Treating rheumatoid arthritis with micromotors

Rheumatoid arthritis is a chronic inflammatory disorder marked by joint pain, swelling and damage. Although medications, such as steroids, anti-inflammatory drugs and immunosuppressants, can help slow joint destruction and ...

Droplets perform daredevil feats on gel surfaces

Welcome to the amazing world of soft substrates. These materials are made of silicon gels and have the same texture as panna cotta—but without the delicious flavor. They are used in a range of applications, especially in ...

Selective concentration of cationic species

Sample pretreatment processes such as concentration or classification are essential to finding trace substances present in a fluid. In scientific communities recently, prolific research is being conducted on sample pretreatment ...

Cloud simulations get a dose of realism

A cloud simulation that captures the development and evolution of clouds based on atmospheric physical processes is more accurate than other models.

Keeping it fluid: Probing how fluids behave in weightlessness

NASA astronaut Victor Glover installs the Fluid Dynamics in Space experiment, or Fluidics for short. Fluidics is the black cylinder pictured in the foreground of the European Columbus module of the International Space Station.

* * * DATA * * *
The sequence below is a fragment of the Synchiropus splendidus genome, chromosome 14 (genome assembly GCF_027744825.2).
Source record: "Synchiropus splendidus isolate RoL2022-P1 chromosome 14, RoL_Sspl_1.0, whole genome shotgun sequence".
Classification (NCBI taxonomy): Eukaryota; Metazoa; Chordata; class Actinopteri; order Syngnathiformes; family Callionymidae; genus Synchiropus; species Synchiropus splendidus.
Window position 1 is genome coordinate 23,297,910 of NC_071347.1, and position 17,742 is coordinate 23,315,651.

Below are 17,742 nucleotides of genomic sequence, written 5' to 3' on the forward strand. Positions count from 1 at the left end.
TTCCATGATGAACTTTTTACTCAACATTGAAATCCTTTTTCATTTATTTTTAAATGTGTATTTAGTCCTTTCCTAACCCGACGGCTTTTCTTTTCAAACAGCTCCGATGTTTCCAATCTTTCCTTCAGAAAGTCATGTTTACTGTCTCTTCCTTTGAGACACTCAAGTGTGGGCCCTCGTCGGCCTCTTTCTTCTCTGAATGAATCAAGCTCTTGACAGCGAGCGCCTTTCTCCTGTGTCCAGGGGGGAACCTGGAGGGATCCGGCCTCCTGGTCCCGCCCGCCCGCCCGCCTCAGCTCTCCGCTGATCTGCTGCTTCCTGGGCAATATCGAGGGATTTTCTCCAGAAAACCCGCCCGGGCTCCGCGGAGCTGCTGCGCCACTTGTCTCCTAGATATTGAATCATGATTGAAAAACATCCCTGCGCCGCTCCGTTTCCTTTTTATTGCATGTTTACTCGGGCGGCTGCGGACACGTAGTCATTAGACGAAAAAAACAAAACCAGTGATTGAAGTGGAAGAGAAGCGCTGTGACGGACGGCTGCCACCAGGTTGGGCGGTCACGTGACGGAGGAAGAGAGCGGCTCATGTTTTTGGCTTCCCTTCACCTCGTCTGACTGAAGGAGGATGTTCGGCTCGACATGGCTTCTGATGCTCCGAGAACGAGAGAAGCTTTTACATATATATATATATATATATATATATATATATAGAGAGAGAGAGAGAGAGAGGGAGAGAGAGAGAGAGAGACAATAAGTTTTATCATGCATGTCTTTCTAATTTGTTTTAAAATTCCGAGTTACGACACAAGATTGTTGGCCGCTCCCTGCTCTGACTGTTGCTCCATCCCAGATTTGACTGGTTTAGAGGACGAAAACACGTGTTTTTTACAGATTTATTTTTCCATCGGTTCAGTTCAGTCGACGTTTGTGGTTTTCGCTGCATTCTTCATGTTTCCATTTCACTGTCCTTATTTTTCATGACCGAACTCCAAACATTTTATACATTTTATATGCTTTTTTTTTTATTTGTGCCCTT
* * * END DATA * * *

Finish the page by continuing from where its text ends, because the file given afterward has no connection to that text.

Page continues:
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In physics, a fluid is a substance that continually deforms (flows) under an applied shear stress, no matter how small. Fluids are a subset of the phases of matter and include liquids, gases, plasmas and, to some extent, plastic solids.

In common usage, "fluid" is often used as a synonym for "liquid", with no implication that gas could also be present. For example, "brake fluid" is hydraulic oil and will not perform its required function if there is gas in it. This colloquial usage of the term is also common in medicine and in nutrition ("take plenty of fluids").

Liquids form a free surface (that is, a surface not created by the container) while gases do not. The distinction between solids and fluid is not entirely obvious. The distinction is made by evaluating the viscosity of the substance. Silly Putty can be considered to behave like a solid or a fluid, depending on the time period over which it is observed. It is best described as a viscoelastic fluid. There are many examples of substances proving difficult to classify. A particularly interesting one is pitch, as demonstrated in the pitch drop experiment currently running at the University of Queensland.

This text uses material from Wikipedia, licensed under CC BY-SA